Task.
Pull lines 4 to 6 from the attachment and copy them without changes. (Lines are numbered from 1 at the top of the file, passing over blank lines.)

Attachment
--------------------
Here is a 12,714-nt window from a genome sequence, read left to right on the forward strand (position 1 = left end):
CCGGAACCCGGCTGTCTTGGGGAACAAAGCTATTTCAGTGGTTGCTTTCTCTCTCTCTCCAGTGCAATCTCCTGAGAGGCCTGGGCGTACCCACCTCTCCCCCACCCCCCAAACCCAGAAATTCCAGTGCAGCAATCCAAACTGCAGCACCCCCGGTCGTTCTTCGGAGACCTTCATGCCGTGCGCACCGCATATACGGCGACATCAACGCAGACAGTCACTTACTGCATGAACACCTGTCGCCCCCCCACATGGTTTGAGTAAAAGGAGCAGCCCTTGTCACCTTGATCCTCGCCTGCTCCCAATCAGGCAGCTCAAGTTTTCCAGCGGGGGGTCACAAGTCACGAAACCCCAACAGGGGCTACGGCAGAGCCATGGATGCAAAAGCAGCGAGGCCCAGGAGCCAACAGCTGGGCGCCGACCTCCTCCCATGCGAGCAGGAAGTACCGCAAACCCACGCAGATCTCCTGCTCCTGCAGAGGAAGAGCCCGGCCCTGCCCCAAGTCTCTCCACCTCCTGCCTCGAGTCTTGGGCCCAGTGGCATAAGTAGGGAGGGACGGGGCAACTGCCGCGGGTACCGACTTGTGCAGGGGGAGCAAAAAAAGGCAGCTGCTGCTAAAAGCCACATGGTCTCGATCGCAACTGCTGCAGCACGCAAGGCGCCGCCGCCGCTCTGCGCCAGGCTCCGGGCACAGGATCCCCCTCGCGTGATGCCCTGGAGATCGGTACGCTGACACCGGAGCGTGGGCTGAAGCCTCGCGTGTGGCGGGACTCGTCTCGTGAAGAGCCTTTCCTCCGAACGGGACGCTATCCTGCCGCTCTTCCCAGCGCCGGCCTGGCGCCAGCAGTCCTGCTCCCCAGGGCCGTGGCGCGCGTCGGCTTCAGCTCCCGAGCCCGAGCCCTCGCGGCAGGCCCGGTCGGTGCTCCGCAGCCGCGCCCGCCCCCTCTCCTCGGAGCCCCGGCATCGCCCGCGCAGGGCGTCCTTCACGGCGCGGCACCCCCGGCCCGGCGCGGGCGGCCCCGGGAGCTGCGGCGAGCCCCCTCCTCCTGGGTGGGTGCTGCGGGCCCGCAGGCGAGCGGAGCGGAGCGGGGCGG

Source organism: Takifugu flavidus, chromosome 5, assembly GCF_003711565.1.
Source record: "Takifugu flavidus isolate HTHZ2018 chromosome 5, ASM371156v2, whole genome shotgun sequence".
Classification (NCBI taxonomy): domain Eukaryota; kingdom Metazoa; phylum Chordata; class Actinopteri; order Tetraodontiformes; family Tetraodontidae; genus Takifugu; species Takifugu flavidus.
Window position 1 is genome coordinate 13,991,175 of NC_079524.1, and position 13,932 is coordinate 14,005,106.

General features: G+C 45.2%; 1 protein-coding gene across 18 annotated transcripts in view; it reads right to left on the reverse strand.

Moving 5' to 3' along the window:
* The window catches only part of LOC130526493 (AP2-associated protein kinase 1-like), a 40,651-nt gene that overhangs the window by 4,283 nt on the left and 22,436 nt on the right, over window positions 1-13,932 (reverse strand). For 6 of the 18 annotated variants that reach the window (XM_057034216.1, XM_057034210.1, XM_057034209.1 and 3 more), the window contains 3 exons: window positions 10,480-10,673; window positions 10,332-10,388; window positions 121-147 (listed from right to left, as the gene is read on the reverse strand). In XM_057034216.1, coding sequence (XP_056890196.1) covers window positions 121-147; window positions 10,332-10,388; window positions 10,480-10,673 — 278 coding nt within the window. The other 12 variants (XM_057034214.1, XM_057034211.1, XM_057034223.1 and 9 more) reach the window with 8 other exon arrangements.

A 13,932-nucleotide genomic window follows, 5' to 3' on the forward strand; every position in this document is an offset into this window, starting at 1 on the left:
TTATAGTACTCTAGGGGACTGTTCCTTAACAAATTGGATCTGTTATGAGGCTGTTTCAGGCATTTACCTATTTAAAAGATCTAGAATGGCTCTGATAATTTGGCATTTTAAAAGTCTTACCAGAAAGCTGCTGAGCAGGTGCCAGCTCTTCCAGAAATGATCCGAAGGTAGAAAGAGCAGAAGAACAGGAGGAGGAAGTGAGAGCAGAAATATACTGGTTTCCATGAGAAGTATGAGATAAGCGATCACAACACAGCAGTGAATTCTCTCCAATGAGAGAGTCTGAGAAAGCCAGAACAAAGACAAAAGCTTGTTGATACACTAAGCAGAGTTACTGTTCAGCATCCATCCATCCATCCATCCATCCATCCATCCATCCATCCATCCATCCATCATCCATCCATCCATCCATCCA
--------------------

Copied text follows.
Source record: "Takifugu flavidus isolate HTHZ2018 chromosome 5, ASM371156v2, whole genome shotgun sequence".
Classification (NCBI taxonomy): domain Eukaryota; kingdom Metazoa; phylum Chordata; class Actinopteri; order Tetraodontiformes; family Tetraodontidae; genus Takifugu; species Takifugu flavidus.
Window position 1 is genome coordinate 13,991,175 of NC_079524.1, and position 13,932 is coordinate 14,005,106.